The European Union (EU) may be expediting its plans for a centralised army with a massive expansion of the European Border and Coast Guard Agency (Frontex), according to the agency’s chief.
“We don’t have a military army, but we will have, let’s say, civilian troops wearing a European uniform. And for certain functions carrying weapons,” said Frontex executive director Fabrice Leggeri slyly, in an interview with POLITICO in Brussels.
These “civilian troops”, who “will be able to deploy to an EU member-state and exercise executive powers such as carrying out border controls”, according to POLITICO, are to be expanded from a modest 750 officials to a 10,000-strong corps — greater than the active manpower of Belgium’s land force.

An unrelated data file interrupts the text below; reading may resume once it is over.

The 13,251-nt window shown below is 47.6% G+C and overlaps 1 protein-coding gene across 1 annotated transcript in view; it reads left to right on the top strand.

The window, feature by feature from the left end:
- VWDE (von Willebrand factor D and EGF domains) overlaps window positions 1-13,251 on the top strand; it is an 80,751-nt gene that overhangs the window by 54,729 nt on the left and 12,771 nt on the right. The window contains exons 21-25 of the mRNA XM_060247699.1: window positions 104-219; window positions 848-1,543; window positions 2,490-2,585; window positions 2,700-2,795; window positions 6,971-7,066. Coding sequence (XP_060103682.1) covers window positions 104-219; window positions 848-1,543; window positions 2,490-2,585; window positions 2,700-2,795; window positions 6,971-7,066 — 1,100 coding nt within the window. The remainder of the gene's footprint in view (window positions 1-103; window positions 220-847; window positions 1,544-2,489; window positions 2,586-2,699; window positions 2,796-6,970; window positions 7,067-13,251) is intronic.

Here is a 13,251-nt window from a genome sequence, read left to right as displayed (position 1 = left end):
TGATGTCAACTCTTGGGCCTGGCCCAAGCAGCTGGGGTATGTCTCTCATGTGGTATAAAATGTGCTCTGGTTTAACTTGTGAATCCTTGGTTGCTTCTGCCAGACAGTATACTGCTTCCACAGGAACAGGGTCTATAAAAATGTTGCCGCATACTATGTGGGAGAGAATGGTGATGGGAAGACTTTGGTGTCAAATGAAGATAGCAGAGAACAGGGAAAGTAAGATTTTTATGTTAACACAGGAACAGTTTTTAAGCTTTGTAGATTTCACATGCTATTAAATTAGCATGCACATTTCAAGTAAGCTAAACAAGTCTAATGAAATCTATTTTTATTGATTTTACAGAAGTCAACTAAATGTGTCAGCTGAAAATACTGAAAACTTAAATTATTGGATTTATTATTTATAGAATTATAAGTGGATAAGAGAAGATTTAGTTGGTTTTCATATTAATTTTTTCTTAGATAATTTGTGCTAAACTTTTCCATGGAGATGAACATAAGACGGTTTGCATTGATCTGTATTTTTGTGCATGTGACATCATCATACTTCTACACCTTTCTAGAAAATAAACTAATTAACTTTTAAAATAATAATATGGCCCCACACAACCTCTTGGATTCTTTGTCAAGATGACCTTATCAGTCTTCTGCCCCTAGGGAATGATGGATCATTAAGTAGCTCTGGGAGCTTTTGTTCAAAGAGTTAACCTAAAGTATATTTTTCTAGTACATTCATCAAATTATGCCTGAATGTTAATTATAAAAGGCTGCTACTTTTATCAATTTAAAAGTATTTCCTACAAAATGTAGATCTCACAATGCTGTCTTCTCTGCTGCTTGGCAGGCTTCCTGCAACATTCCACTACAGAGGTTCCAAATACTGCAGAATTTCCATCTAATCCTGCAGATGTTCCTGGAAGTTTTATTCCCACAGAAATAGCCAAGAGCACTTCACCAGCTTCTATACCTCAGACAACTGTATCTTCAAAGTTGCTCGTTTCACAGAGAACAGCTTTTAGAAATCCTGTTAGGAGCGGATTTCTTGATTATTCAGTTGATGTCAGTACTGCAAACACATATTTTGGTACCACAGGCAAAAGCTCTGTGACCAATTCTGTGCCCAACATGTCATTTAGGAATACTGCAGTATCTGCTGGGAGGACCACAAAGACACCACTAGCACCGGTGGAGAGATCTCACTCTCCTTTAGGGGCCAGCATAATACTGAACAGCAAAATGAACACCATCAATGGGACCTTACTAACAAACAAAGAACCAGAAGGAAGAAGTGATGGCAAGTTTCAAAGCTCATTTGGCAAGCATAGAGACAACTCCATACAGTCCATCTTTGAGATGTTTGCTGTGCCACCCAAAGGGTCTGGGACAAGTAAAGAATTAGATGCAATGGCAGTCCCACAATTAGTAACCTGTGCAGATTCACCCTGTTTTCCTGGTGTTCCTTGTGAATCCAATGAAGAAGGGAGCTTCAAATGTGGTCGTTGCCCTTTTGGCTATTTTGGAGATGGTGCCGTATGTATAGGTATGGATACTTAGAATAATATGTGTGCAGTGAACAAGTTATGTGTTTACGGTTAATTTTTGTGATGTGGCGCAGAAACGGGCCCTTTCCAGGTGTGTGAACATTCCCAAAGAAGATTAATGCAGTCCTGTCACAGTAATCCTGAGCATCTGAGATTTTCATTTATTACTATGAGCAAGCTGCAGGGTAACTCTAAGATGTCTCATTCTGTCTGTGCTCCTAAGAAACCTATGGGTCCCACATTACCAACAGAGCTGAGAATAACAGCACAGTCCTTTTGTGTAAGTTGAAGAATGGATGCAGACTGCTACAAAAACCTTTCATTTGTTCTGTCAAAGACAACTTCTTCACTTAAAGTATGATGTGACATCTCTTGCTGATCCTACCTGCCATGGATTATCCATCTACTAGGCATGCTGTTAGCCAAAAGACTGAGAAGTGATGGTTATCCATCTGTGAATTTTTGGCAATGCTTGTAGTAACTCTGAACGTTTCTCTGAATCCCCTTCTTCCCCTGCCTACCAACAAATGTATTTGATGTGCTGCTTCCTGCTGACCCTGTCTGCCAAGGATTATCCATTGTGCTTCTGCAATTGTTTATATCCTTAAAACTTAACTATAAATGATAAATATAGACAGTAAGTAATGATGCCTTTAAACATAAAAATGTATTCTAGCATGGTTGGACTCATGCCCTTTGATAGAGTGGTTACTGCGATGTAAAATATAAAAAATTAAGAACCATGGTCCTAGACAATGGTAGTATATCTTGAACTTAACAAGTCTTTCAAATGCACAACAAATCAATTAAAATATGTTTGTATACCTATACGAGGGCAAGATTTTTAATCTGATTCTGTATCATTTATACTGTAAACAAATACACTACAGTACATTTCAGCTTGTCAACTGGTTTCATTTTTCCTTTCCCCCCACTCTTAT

While it is claimed that this new force will not be able to take control of national borders or use their weapons without the authorisation of the relevant EU member-state, the bloc has rewritten its rules to suit its purposes on the hoof before, such as when it pushed through Eurozone bailouts during the Greek crisis, or when it introduced compulsory migrant redistribution quotas over the objections of governments in Central Europe which, unlike Germany and its allies, opposed opening their borders during the 2015-16 influx from the start.